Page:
In any play style, you should make the most of your strengths. In 2008, the backhand game was developed based on the premise of “irrational aggressiveness.” According to Persson (2018), backhand play became the key to success, and playing to 11 points leads to more offensive tactics. Outstanding research on the world’s leading players shows that in games between Zhang Jike and Ma Long, the quality of the first three strokes was decisive (Lei et al., 2015). Fang Bo’s analysis demonstrated, among other things, the need to improve the quality of serve-and-counterattack and backhand defense (Zhang and Tang, 2015). Fuchs and Lames (2015) examined the games of top players and found that the average rally length was shorter for men than for women.

In the big plastic ball period between 2016 and 2021, many changes took place in the game, such as the ball having less spin, increased stroke variability, and emphasis on the importance of fast play and physical preparation (Persson, 2018). According to Shen (2019), the proportions of strokes used changed slightly, with a reduction in topspin from 45% to 42%, an increase in the use of push from 9% to 14%, a decrease in long returns from 18% to 9%, and an increase in the half-long return from 47% to 54%. Shen (2019) also stated that game complexity had increased. At the same time, the share of long serves in the game had increased. Moreover, Japanese researchers (Inaba et al., 2017) found that technique and tactics have not changed much, but the quality of game technique has significantly decreased, with Lee et al. (2019) drawing similar conclusions.

Zhou’s research (2019) confirmed that the first three strokes are decisive when playing with a plastic ball. During the “plastic ball period,” Ma Long emerged to be the most dominant player. At the same time, it seems that the strokes of the best players were quite diverse, notably among the Chinese, especially Fan Zhendong and Xu Xin. Examination of Ovtcharov’s games against the top four Chinese players found that the latter had a clear advantage. Concurrently, he discovered that perfecting the first four strokes (serve-and-counter and return-and-counter) led to a relatively high chance of playing successfully against Zhang Jike and other Chinese players (Straub, 2016). Numerous studies by Djokic (2002; 2017) and Djokic et al. (2017; 2020) on the serve-and-counterattack and return-and-counterattack of the top European players confirmed the importance of the first three strokes.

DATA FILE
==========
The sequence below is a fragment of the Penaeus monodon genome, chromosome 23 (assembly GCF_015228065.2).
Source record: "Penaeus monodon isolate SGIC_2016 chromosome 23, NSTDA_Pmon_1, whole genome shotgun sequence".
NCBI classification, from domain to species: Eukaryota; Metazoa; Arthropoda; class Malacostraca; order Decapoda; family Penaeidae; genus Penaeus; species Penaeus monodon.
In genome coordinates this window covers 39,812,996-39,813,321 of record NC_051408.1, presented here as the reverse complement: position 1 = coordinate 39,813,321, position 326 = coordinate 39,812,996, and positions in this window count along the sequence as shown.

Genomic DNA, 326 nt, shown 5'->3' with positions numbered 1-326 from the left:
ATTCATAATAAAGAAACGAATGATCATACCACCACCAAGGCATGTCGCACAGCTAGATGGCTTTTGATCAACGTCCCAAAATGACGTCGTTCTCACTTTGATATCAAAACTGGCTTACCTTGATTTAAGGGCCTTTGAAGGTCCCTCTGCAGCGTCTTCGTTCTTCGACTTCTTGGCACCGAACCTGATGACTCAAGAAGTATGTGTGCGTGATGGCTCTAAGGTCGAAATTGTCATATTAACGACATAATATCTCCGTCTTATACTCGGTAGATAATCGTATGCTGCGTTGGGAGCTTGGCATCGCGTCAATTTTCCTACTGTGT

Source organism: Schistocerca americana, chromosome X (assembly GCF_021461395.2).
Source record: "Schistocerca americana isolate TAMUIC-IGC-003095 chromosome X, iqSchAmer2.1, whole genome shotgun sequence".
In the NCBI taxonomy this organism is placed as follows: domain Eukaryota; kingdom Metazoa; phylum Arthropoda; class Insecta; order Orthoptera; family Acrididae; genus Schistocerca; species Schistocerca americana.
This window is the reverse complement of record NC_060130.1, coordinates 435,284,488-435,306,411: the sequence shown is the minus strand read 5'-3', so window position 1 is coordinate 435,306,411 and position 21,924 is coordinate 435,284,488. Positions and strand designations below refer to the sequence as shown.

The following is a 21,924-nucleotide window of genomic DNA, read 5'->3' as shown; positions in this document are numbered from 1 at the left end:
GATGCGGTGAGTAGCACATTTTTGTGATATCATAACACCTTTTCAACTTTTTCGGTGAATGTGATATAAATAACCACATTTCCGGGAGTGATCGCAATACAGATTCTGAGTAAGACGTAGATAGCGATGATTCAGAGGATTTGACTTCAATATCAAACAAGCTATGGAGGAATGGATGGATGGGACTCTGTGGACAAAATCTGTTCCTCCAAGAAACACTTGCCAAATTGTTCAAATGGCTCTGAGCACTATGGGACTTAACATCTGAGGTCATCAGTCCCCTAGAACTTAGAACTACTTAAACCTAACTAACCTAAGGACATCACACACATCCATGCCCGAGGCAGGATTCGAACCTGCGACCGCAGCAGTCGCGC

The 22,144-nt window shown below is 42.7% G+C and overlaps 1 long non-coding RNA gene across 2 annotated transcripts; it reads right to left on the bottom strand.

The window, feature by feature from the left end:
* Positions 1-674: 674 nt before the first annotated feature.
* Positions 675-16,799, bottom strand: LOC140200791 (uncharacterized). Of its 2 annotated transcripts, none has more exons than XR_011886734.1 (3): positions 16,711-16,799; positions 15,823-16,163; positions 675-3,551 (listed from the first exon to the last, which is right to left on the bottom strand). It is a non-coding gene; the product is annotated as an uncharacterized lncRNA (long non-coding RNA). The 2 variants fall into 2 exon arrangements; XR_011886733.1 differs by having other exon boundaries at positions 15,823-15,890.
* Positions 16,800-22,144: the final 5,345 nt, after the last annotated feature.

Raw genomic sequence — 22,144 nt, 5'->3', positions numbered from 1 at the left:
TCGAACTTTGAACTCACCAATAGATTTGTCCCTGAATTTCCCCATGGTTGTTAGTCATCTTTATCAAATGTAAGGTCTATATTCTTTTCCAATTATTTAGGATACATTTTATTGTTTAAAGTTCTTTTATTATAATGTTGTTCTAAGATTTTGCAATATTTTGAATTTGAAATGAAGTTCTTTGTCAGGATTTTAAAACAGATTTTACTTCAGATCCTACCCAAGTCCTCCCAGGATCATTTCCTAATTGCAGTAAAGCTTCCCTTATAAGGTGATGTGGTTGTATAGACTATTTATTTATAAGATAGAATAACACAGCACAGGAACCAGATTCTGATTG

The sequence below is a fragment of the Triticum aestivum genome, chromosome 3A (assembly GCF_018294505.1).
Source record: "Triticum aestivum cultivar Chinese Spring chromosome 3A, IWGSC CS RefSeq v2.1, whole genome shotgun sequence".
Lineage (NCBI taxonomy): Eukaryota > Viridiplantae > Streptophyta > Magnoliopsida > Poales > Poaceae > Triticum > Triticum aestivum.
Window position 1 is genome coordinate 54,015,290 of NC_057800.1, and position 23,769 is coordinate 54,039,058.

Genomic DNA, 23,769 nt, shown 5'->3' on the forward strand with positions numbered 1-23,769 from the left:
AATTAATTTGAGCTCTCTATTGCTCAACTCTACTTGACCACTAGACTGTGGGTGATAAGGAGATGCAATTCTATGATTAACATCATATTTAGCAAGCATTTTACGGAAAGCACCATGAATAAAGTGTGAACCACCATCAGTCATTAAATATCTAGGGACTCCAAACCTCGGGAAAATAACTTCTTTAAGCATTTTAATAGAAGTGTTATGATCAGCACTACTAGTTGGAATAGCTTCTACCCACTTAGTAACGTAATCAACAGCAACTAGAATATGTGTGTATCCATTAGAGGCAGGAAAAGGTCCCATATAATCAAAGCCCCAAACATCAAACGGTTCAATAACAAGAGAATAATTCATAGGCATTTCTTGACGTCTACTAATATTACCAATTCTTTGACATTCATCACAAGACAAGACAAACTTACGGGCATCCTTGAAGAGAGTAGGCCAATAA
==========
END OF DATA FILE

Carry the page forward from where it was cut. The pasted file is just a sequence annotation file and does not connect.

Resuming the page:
Answering the question of which technical-tactical actions ensure points coring in table tennis appears critical and is of particular practical importance for the training of high-class players and coaches, especially at the initial training stage (Grycan, 2017; 2019). Elements of play, strokes, and stroke combinations (i.e., technical-tactical actions) are the most critical building blocks of any training program for players and coaches. As such, knowledge about what was most important in the game of the greatest table tennis champions in the world seems to be particularly attractive to anyone looking for their optimal path to mastery.

Through conducting constant observation and analysis of the gameplay of players at the highest level and studying the existing literature, this work assumed that the structure of winning systems had changed slightly in all parts of the game over the last 50 years, and the differentiating factor could be the changes to the ball and equipment used. Every part of the game (every tactical combination) has its role in every period, but the most important periods are probably the first shots: serve-and-return and the subsequent attack. Another change assumed to be crucial relates to the use of the serve, with numerous rule changes evolving from unreadable to more and more readable, and the expectation that winning directly from a serve became increasingly difficult.

In order to test the above hypotheses, the present research aimed to determine the winning technical and tactical actions of the world’s leading table tennis players between 1970 and 2021 and assess changes in the quantitative and qualitative structure of these actions over time depending on the type of ball used in the game.

METHODS

Study design and procedures